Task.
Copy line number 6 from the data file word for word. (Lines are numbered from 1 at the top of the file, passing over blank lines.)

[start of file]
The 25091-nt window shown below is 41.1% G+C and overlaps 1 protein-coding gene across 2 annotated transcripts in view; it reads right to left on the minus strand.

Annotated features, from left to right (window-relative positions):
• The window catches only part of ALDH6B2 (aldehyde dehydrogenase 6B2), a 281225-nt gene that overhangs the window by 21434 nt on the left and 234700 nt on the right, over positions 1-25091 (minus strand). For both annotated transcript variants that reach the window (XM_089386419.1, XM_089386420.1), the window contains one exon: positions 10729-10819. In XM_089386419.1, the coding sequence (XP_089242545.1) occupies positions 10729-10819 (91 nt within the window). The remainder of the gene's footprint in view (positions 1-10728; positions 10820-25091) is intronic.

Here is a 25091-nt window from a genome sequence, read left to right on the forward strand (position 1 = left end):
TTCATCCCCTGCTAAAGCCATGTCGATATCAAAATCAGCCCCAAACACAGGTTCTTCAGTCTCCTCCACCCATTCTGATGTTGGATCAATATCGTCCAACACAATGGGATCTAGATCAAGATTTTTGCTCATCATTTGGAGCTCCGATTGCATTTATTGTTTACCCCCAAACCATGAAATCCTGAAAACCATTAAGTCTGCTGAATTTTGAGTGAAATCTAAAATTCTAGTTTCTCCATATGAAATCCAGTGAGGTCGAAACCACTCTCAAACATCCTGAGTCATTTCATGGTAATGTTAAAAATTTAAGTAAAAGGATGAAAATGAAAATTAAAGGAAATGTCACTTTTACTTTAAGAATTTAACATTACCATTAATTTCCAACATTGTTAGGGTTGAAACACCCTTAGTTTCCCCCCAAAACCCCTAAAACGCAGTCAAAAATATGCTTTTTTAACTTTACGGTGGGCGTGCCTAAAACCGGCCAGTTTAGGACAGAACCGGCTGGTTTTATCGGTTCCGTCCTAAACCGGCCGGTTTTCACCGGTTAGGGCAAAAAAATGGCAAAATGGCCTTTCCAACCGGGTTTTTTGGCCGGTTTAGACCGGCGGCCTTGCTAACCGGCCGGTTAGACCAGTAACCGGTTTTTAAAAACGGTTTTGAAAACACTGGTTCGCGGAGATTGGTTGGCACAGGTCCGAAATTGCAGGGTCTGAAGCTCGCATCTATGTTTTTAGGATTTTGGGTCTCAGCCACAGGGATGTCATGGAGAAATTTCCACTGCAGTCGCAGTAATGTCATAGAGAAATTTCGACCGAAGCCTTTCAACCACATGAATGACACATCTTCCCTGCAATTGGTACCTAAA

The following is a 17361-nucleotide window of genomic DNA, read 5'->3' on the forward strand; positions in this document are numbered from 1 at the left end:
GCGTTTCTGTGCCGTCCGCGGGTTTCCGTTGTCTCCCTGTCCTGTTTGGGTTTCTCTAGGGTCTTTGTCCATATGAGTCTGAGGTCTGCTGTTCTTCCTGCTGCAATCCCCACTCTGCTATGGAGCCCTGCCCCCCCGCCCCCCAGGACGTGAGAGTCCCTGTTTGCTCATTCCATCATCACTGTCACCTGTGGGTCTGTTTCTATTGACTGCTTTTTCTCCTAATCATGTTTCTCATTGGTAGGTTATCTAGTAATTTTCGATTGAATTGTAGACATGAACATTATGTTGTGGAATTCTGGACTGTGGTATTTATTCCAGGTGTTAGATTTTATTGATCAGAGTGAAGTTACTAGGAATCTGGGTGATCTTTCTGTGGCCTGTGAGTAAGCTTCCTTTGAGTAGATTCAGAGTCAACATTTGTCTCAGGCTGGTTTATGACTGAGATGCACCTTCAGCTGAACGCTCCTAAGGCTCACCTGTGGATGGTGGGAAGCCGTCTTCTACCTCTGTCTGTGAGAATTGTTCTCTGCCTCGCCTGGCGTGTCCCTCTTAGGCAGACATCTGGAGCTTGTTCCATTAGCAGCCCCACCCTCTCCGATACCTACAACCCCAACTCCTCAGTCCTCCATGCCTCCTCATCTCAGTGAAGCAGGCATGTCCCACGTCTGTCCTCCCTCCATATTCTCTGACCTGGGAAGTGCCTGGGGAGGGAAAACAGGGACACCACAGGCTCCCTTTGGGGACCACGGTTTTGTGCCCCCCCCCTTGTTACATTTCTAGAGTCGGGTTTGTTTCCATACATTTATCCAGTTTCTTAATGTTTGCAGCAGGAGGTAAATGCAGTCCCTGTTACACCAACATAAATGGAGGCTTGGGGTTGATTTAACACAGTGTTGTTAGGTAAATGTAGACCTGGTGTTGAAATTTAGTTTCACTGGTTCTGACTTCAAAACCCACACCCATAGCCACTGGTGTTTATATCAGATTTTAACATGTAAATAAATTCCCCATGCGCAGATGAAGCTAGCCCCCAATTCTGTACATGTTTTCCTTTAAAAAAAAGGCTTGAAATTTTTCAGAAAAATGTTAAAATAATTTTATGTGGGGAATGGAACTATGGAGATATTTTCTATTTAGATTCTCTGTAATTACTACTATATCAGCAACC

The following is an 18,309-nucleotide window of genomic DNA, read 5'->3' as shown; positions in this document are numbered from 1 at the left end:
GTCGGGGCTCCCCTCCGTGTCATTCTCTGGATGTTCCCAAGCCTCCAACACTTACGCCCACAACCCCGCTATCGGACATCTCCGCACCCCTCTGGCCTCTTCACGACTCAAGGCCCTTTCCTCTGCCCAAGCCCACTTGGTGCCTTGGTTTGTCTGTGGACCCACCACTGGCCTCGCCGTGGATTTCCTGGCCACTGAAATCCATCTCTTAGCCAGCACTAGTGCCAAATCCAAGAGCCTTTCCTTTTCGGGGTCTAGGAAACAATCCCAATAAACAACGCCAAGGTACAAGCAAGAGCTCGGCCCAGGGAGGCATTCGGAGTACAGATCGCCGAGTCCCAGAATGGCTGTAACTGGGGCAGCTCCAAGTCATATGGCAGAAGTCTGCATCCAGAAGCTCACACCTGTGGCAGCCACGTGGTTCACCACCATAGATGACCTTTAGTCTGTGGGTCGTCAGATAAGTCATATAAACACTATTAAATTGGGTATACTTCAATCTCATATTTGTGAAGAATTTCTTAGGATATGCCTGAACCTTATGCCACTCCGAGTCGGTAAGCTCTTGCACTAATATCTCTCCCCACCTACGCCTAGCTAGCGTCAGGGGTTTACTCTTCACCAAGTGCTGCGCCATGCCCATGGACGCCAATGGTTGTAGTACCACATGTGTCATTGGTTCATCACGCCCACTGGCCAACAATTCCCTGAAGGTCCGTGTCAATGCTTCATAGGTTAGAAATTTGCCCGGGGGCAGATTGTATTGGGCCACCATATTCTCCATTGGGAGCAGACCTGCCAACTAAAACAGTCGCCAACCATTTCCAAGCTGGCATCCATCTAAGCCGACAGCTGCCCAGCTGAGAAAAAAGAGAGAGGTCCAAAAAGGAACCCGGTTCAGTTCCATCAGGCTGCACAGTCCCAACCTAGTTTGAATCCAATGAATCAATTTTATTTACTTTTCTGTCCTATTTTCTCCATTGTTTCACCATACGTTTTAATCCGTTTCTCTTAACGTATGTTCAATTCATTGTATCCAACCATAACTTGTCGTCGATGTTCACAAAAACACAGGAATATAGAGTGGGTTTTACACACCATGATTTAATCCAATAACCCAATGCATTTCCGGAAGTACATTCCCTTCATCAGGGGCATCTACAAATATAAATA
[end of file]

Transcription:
The following is a 17361-nucleotide window of genomic DNA, read 5'->3' on the forward strand; positions in this document are numbered from 1 at the left end: